Last night I went with my favorite female and several others to a place here in the Atlanta, Georgia area called, “Bury the Hatchett.” It is a hatchet and tomahawk throwing venue and it was really a lot of fun. I found throwing the tomahawk a lot easier and more accurate than the hatchet.
What does any of this have to do with genealogy? Great question. We often discuss learning the stories of our ancestors and here is one that pertains to one of mine.
The time is April 1776 in Screven County, Georgia. Governor Reynolds, who served from 1754 – 1757, was not a favorite governor but he did set up a court system that started at the Court of Conscience. Using today’s analogy, it would be a cross between the small-claims court and the misdemeanor court. When colonists had a dispute with each other, they took it before the Court of Conscience which was presided over by a Justice of the Peace. When a case could not be settled to satisfaction here, it went before the Governor’s Council. Very few records exist today for those courts.
Fortunately for me (and others with ancestors in Screven County around that time), we have what appears to be a former Judge’s personal ledger of cases. The case I am referring to in April of 1776 concerns my ancestor, Gilshot Thomas, Sr. This is how the story goes.
Gilshot Thomas vs Isaac Cartwright (Gilshot is the plaintiff [his name is first] and Isaac is the defendant)
The Plaintiff complained that the defendant took a Bell of his mare and produced Arthur Sharber as a witness who being duly sworn made oath that he was in Company with Isaac Cartwright in the swamp and heard him say that he would take the Bell off a Mare belonging to Gilshot Thomas. And the said Sharber heard a Bell throwd in the River which he took to be the Bell of a mare that was on Thomas’s mare and that the mare returned after him without any Bell. The Deponent further saith he did further hear said Cartwright say “When he was done with his crop of corn That he would take his gun and tomahawk with a wallet full of salt and go into the Swamp and live upon Gilshot Thomas’s Hogs and also upon Nat’l Miller’s Hogs. The committee taking the above into consideration Judged it Expedient and There fore ordered The He Pay Twenty Shillings ti said Thomas for Sd Offense & Give Security for his good behavior for the Future. Signed by Order of the Committee.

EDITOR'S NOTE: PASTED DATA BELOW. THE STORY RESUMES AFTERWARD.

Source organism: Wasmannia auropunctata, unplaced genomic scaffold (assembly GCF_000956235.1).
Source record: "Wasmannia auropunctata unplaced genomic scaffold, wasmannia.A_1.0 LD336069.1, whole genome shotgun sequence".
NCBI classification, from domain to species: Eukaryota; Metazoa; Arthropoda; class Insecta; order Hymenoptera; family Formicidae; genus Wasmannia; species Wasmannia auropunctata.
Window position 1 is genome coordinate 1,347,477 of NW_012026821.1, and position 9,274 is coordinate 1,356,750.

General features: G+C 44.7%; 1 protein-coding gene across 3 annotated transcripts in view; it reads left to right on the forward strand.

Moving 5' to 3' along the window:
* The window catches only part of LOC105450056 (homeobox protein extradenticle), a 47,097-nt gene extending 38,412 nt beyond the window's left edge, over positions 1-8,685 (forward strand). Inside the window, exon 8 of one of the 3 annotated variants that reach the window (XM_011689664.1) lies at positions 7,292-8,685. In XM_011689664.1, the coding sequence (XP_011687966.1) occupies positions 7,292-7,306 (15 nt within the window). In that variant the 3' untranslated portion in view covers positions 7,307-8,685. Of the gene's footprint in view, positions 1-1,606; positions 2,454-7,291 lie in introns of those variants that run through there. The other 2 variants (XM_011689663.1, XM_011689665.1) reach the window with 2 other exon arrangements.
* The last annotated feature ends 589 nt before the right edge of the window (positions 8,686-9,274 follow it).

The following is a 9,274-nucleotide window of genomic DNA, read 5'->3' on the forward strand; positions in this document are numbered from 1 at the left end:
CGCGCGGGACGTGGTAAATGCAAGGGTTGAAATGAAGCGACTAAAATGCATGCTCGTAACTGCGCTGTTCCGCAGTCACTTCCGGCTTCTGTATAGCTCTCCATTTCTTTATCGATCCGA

N.B. Joseph Humpries became the Defendants Security for hi good Behaviour to Gilshot Thomas for six months before Signing.
Gilshot and Arthur Sharber are accusing Isaac Cartwright of maliciously throwing a bell belonging to one of Gilshot’s mares in the Savannah River and threatening to live as a squatter on both Gilshot and a neighbor, Nathaniel Miller’s land and hogs. Gilshot owned about 250 acres of land, most of which was swampland and he raised wild hogs.
If we but look, we can often find interesting and fun stories concerning our ancestors. Always look in places when the opportunity presents itself. One thing you might ask at such locations is, “Is there anything else you have from this time period concerning the people of that area?”
This is just one of several stories in the ledger which is located at the Georgia State Archives. Have you found any such stories about your ancestors? Have you shared with family members in such a way that makes it interesting to read? I have begun writing them down as short stories of not more than three pages. Where I have been able to prove the stories accurate, I state how I can prove or truly believe them accurate. For example.
I have heard this story from my grandfather, Joseph H. Thomas, my Uncle Charles Forrester, and one other person. Therefore, I believe the story to be accurate.
Sometime shortly after WWII, my father’s older sister, Thelma, brought home a USAF Veteran of the War, Charles Forrester. My grandfather was a farmer in Surrency, Appling County, Georgia and they lived in what wasn’t much more than a log house.
I can only assume that my aunt Thelma was getting ready and Charles was waiting on the front porch. Charles stood close to 6 feet tall and my grandfather was short, maybe 5 ½ feet tall. Charles lit up a cigarette while waiting. My grandfather thought it was a most vile and disgusting habit and began waiving his finger in Charles’ face, demanding to know why he smoked. At some point, my grandfather must have paused to get a breath and Charles cut him off and pointed to granddad’s front yard and said, “Why do you grow it? If people do not buy it and smoke it, you do not get money.”
I reckon no one ever stood up to my grandfather like that and made him stop and think. After a few moments, my grandfather looked at Charles and said, “If I stop growing it, will you stop smoking it.” That was the last year my grandfather grew tobacco, he switched to peanuts. As for Uncle Charles, he also quit smoking.
My advice. Look for, learn, and write down the stories you find about ancestors and their collateral families and write them down in a fun and interesting way for your grandchildren to learn them
Keep hunting those elusive ancestors and their stories!